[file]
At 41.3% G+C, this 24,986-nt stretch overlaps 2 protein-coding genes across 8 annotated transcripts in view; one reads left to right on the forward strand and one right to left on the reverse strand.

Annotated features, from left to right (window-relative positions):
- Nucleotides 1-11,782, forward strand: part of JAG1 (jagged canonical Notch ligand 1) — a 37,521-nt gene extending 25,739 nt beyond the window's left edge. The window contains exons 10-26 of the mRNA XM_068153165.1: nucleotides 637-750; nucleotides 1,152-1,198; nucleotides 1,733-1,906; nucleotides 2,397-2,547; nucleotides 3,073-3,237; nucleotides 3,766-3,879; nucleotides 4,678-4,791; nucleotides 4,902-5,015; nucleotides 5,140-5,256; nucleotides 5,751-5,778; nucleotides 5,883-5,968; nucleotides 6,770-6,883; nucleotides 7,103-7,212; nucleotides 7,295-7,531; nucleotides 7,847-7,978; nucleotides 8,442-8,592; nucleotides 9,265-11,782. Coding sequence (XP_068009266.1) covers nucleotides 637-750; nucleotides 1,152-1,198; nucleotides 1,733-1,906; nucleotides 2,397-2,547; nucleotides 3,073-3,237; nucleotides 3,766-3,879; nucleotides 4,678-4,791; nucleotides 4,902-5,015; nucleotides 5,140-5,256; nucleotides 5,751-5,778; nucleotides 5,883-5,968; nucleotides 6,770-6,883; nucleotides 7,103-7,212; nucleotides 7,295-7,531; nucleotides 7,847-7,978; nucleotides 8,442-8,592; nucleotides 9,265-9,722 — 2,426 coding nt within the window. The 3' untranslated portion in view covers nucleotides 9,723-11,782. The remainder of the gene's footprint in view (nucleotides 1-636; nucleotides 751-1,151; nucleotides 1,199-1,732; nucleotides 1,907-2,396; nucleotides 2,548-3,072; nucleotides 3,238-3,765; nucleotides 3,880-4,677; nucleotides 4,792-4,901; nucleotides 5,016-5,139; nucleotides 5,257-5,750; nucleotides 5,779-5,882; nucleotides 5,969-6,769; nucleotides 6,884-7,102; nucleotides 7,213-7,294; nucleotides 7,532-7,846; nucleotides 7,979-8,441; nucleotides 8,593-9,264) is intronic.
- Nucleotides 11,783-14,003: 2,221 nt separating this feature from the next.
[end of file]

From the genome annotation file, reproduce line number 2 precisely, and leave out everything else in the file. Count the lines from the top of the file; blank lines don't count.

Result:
Annotated features, from left to right (window-relative positions):